It was kind of like watching a magic trick: One second, I was looking at a 10 inch disc, and then, in a puff of smoke and dust, it was gone. As I stood there trying to make sense of what had just happened, I became aware of another bit of smoke and mirror action: where, just two seconds before, the back of my left hand had been, there was now a ginormous bloody window displaying the inner workings of my hand’s anatomy. As I tried to process what I was looking at, I moved my fingers and was partially mesmerized as I watched 3 inches of one of my tendons slide back and forth over my newly exposed knuckle bones.
“Doggone it!” I said. “You’ve got to be kidding me!” But when I turned around and saw all the wide-eyed faces of the Iski men and women who were standing around me, it became apparent that there was no joke. They were seeing the same thing I was.
We spent the next few minutes wrapping my shredded hand in some bandages, and assessing the situation. It was pretty evident that we couldn’t deal with an injury like this where we were in the bush, so Rochelle quickly packed me a bag, and Mike got the chopper up and going again. Mike was going to have to come back out the next day to pick up our two technicians anyway, so we figured I would either get stitched up quick at our mission clinic and come back out in the morning, or Rochelle and the boys would come out and join me on the center if I was going to have to stay a while. It turned out that we had to go for the latter option. [By the way, you can look at a few other pictures on our Facebook wall, if you want to]
I’ll get into the second half of the story in another post, but before I do, I really think it’s important to note a couple of things that continue to stand out to me about that day. Hindsight is 20-20, and I am continually amazed at how many utterly stupid actions I was able to squeeze into such a short amount of time without realizing it. And yet, in the midst of all the idiocy and the flagrant disregard for safety, the only thing that came out of it was a messed up hand.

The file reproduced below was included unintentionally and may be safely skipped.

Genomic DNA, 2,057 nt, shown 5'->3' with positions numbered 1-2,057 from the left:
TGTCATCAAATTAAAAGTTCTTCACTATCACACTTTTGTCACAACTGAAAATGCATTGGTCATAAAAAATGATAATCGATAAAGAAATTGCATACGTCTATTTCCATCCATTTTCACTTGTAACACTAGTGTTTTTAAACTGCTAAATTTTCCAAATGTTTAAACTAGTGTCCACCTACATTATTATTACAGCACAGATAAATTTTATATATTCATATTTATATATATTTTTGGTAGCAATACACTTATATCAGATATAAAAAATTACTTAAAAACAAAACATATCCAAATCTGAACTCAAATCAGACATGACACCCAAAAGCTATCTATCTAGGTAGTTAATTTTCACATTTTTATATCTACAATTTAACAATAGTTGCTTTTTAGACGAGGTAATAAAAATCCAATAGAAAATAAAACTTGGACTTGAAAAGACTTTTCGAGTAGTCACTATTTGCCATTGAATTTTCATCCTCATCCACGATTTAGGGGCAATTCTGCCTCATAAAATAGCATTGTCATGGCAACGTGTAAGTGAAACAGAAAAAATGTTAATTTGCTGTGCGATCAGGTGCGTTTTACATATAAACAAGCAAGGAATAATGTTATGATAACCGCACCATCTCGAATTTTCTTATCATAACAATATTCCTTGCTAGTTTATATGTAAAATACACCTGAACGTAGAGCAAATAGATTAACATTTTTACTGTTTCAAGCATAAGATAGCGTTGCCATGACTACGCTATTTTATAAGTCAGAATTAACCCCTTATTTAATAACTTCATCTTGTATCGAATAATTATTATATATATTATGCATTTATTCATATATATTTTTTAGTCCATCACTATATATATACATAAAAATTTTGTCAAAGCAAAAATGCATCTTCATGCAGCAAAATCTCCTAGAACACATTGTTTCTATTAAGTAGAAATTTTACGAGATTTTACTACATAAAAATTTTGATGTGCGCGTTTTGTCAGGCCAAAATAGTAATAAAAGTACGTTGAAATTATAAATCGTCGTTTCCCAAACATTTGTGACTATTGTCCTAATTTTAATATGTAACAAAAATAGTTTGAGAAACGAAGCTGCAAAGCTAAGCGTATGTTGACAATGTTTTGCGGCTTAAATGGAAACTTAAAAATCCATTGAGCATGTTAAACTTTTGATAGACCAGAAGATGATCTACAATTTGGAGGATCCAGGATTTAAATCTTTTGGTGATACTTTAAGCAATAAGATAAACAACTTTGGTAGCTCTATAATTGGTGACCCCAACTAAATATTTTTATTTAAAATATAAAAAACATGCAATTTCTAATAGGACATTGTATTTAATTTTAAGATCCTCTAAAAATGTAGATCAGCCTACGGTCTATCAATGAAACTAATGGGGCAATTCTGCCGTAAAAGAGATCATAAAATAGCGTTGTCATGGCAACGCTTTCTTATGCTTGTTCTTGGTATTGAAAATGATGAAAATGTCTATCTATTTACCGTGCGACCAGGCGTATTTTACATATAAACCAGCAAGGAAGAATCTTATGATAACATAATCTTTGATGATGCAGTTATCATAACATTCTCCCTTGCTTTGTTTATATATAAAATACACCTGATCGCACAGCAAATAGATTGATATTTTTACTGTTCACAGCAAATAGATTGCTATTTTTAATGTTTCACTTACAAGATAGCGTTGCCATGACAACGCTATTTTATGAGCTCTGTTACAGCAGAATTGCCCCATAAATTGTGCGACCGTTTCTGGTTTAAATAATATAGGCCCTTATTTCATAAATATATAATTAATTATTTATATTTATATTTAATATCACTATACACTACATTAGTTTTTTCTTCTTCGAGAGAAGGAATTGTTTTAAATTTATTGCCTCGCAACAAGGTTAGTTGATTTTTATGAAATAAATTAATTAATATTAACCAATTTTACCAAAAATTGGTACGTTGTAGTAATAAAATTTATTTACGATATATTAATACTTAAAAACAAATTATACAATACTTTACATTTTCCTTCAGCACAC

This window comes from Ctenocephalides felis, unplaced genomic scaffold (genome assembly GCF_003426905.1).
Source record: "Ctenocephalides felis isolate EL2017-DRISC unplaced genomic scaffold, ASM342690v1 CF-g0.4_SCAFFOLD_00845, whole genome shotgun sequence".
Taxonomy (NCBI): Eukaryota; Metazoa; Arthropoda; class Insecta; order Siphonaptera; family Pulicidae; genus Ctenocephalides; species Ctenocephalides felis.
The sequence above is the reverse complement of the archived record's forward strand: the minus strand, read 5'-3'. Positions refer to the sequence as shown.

I’ve played the scene over in my head a hundred times, and it could have been so much worse. Should have been, really. I was standing a foot and a half from the blast, and shrapnel flew in 360 degrees all around me. There was obviously enough force involved to decimate soft tissue, and I was standing fully exposed. I could have taken a hit to the face. I could have lost my eyes. I could have gotten my neck cut. I could have lost my fingers. But none of those things happened. Even the gash on my hand was relatively superficial. All of the important pieces were left intact, with only a small, somewhat redundant, tendon getting severed and one of my knuckle joints getting a small puncture – both easily repairable in Australia.
All of our communications had been completely down for the last 2 days. No radio, no texts or calls, and no satellite internet (obviously). If the chopper hadn’t been on sight that day, then we would have had to have waited, completely cut off from the outside world, until the next scheduled flight the next morning. And on any other heli day, our pilot would have taken off right after dropping us off. This was the only day in the two years that we’ve lived in our village that the heli has ever been scheduled to overnight in our location.
I’ll be honest, I’ve just been completely blown away at the grace that God showed me that day. I haven’t been able to even consider complaining about any of it. I basically did my darndest to unwittingly kill myself, and God worked it out so that all I ended up getting out of it was a “flesh wound.”
Please take a moment to thank God with me for his amazing provision for me and our family that day (and in the days following). He really can’t be thanked enough.
* This is a tool that spins an abrasive disc really fast, and is used to smooth out or cut through metal.
**And, though I’ll take a good deal of the credit for myself, it’s worth mentioning that there were 4 other Western guys right there next to me, and I wasn’t getting a whole lot of constructive criticism from them about it. I’m just sayin’.
*** I’m pretty sure this is the only part of the story that I can think back on and say “That was a good decision.”